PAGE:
Saturday, June 21, 2008

It's warm and muggy feeling today at 25c (77f), which for our northern climate is fairly warm. Daughter and friend wanted to sleep in the tent in the back yard tonight, but I think we have to nix that since it looks like there is a storm on its way.

Plants are coming along wonderfully. As you can see from the photo below, I will have to add soil to my container potatoes, and the lettuce is growing like crazy.



Our compost has had to have some adjustments to it. I noticed that the crows are picking out the yummy items. I saw one scratching underneath the wire mesh, so I dug a small pit and sunk the compost into it and packed the clay around the outside. The crows continued to dig, so I had Daughter ring the outside with some bricks. The next day the bricks were flung a meter (3 ft) away from the compost and the clay was dug out from underneath. Obviously that was not a crow! After packing everything back into its place, I sprinkled a mixture of crushed red pepper flakes and black pepper around the outside of the compost and on top of the bricks. So far so good.Bricks around the base of the compost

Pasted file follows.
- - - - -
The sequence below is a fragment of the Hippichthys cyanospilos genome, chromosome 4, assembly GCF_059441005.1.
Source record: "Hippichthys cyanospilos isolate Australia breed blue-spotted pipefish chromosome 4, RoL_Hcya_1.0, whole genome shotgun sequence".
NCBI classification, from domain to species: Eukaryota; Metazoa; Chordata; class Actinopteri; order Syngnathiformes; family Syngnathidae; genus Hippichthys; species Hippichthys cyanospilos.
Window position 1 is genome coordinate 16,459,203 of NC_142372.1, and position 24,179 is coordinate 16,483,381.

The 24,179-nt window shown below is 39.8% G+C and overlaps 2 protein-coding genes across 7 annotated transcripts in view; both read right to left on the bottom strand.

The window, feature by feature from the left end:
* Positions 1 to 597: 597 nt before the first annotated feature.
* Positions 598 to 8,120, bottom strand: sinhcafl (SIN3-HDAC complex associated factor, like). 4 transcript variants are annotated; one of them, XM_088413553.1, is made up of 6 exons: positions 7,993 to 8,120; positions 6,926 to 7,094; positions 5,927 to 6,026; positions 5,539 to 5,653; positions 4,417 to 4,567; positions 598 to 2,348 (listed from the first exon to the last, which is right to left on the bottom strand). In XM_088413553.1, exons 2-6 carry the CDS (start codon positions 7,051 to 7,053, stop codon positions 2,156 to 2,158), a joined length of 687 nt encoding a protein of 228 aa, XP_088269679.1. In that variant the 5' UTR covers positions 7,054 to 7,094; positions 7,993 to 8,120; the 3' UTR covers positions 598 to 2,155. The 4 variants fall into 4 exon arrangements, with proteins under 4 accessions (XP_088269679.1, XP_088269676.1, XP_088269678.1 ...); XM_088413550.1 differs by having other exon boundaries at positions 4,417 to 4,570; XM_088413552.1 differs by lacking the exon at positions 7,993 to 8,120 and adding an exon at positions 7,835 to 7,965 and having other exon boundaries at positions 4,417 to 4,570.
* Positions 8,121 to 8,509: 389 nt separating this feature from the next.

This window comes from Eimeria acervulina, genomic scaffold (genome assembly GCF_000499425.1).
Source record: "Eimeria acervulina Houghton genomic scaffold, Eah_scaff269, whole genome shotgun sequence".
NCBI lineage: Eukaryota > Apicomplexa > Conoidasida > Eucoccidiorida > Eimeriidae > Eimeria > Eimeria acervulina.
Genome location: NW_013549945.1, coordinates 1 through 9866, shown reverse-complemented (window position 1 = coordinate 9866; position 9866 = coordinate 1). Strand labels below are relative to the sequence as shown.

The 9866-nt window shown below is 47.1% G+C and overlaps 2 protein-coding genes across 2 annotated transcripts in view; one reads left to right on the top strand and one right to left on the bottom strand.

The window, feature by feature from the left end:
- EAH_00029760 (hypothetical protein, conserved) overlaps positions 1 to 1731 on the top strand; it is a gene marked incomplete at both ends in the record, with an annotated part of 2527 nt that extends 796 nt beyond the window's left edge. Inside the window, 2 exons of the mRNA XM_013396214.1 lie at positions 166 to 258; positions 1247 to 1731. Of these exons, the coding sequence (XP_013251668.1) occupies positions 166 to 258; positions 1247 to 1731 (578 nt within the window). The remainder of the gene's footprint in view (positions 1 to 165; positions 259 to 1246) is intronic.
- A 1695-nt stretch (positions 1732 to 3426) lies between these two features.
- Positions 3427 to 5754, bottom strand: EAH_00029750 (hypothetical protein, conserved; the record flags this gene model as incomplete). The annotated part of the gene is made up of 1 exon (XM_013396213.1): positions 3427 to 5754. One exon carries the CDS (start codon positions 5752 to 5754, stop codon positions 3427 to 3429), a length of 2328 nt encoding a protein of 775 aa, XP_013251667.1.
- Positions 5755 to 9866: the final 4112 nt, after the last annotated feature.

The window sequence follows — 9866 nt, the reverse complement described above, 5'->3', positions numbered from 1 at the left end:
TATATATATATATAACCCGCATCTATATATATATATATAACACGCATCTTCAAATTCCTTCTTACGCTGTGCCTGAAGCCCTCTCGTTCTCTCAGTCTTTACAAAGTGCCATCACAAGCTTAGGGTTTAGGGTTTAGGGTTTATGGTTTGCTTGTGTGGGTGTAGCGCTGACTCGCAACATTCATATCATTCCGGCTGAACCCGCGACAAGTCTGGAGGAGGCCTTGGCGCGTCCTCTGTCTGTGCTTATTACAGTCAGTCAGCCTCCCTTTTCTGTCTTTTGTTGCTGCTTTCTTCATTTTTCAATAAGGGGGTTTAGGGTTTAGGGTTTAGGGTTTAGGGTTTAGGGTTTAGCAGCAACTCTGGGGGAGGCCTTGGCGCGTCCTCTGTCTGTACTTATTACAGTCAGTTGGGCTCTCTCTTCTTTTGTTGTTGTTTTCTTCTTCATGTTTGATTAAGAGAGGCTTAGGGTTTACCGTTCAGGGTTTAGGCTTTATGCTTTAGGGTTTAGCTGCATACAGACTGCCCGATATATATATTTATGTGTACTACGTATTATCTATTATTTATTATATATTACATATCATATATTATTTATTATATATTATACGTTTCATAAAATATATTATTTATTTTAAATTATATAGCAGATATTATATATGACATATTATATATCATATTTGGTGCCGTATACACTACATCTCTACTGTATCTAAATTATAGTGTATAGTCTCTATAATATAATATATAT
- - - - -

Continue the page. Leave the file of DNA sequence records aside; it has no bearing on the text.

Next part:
I surprised a mother mallard and her ducklings in our lagoon. They surprised me too, because I was expecting only to see the tadpoles in there. It is a good thing that I decided not to sprinkle the mosquito pellets in the lagoon. We decided it was more important to have the tadpoles than to battle the mosquitoes (which were very bad for a few weeks, but seem to be getting less now).

Yuck, the lagoon is not really a wonderful place to be raising ducklings. I know that a lot of people have no idea what a lagoon is - due to my line of work I am often asked this question. So, here is the (my) explanation: a lagoon is part of a sewage waste treatment system that is used where the is predominately clay soil and underground disbursement of water is not possible. The waste runs into two underground tanks where the solids are separated to be broken down by bacterial action and the grey water is drained into an above ground lagoon (pond) where is evaporates.

Don't try this at home....

In my wisdom decided to try to get my bread machine to knead a double batch of bread dough, because I wanted to bring my new neighbour (with two babies) a homemade bread. Obviously it didn't work; I was left with a goopy lumpy mess. I thought it might be like drycleaning.... you know, when the label says 'dryclean only' but if you're careful you can hand wash it anyway. When the bread machine instruction say one batch only - take heed!

I did manage to knead by hand and get the two loaves of bread I wanted. And, my new neighbour was very happy.